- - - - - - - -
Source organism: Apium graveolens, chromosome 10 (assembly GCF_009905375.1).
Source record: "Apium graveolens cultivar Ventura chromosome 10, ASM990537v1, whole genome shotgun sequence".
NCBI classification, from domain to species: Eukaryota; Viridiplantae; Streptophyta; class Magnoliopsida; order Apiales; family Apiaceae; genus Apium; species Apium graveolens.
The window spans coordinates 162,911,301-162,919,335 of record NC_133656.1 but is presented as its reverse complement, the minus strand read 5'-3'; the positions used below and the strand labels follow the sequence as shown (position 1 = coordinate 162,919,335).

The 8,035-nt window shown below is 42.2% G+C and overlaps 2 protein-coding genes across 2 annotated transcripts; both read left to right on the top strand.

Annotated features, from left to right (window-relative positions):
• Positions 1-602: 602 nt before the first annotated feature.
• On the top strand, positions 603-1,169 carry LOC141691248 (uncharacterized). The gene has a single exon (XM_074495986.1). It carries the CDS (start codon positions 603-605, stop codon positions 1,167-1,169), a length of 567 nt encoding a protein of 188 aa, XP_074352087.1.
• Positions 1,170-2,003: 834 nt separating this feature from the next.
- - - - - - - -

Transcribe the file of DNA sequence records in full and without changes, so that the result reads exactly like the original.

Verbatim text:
Source organism: Apium graveolens, chromosome 10 (assembly GCF_009905375.1).
Source record: "Apium graveolens cultivar Ventura chromosome 10, ASM990537v1, whole genome shotgun sequence".
NCBI classification, from domain to species: Eukaryota; Viridiplantae; Streptophyta; class Magnoliopsida; order Apiales; family Apiaceae; genus Apium; species Apium graveolens.
The window spans coordinates 162,911,301-162,919,335 of record NC_133656.1 but is presented as its reverse complement, the minus strand read 5'-3'; the positions used below and the strand labels follow the sequence as shown (position 1 = coordinate 162,919,335).

The 8,035-nt window shown below is 42.2% G+C and overlaps 2 protein-coding genes across 2 annotated transcripts; both read left to right on the top strand.

Annotated features, from left to right (window-relative positions):
• Positions 1-602: 602 nt before the first annotated feature.
• On the top strand, positions 603-1,169 carry LOC141691248 (uncharacterized). The gene has a single exon (XM_074495986.1). It carries the CDS (start codon positions 603-605, stop codon positions 1,167-1,169), a length of 567 nt encoding a protein of 188 aa, XP_074352087.1.
• Positions 1,170-2,003: 834 nt separating this feature from the next.